Brazilian President Postpones Us$700 Million Jet Fighter Contract
Brazil's new president has proposed delaying a 2.5 billion real (US$700 million) military jet fighter contract in order to fund new anti-hunger programs, the country's defense minister said Friday. Jose Viegas said the contract to modernize the air force will be delayed for a year.
"Funding social projects is more important in Brazil right now," Viegas said. "But this doesn't mean that the purchase will be abandoned."
Silva was holding his first cabinet meeting Friday, and planned to meet separately later with Jose Graciano, who will oversee the hunger program.
The contract, which would be used to buy 12 to 18 new jet fighters, is part of a 11.9 billion real (US$3.4 billion) planned overhaul of the air defenses of Latin America's largest country.
The purchase is aimed at shoring up surveillance of Brazil's vast and porous Amazonian border to prevent incursions by Colombian rebels and drugs, weapons and timber smuggling.
Most of Brazil's 60 fighter jets - French-built Mirages and American-built F-5s - were purchased in the 1970s and are outdated compared to the air forces of Brazil's neighbors, said John Shields, an expert on South American defense and political issues.
The government has not set aside money for the fighter jet contract, but lawmakers authorized the agreement under the condition that the contractor provide financing and transfer technology to the air force.
Also under consideration are used jet fighters. The United States' Lockheed Martin Corp. reportedly submitted a 420 million reals (US$120 million) proposal to supply 18 used F-16s.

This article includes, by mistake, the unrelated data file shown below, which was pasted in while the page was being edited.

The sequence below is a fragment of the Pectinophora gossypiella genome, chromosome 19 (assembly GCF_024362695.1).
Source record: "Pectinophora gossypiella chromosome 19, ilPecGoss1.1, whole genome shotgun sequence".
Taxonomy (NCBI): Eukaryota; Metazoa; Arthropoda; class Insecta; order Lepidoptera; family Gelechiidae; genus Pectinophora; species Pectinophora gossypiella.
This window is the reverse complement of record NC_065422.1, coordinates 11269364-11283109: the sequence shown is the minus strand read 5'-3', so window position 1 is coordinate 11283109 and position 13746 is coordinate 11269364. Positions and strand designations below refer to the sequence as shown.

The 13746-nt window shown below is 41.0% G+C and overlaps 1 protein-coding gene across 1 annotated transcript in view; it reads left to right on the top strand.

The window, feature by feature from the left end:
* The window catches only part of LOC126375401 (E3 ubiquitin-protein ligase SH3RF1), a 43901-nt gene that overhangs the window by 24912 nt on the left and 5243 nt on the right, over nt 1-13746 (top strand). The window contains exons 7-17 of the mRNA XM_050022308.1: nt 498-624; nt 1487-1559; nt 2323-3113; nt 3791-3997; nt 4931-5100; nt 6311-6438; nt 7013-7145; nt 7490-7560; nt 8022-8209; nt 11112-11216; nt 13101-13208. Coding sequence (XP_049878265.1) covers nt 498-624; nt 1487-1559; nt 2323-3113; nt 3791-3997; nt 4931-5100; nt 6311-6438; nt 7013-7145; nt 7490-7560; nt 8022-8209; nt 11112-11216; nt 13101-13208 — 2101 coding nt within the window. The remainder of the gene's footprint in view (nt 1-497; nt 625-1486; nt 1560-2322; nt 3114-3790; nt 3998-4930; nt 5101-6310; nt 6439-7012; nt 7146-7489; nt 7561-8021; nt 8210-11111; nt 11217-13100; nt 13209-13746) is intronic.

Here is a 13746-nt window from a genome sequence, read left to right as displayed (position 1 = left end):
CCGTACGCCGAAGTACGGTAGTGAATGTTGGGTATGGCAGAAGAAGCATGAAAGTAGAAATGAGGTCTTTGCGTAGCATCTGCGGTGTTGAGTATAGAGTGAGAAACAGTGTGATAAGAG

In his inaugural address, Silva said his top priority is eliminating hunger among the country's estimated 54 million poor, 24 million of whom live on less than 3.5 reals (US$1) per day. Viegas, the defense minister, said last week that Silva wants the military to provide planes, equipment and soldiers to help in the anti-hunger campaign. He did not mention delaying the jet fighter contract.
The military's 25.9 billion real (US$7.4 billion ) budget is scheduled to be cut by 987 million reales (US$282 million) in 2003. A budget crunch last year forced the army to discharge 45 000 recruits four months early because there wasn't enough money feed and clothe them.
Despite budget pressures, Silva announced plans before his inauguration to revive a nuclear submarine project to patrol Brazil's 5 000-mile (8 500 kilometer) Atlantic coastline.
The British-Swedish consortium of BAE Systems and Saab; the French-Brazilian consortium of Dassault Aviation and Embraer; Lockheed Martin; and the Russian-Brazilian consortium of Sukhoi and Avibras Aeroespacial are all bidding for the fighter jet contract.
The Brazilian contract would be the largest purchase of jet fighters by any Latin American country in two decades. Last year, Chile signed a deal to buy 10 F-16s from Lockheed Martin Corp. for US$600 million.
With acknowledgement to Sapa and BC-Brazil-Military-LD-Air Brasilia.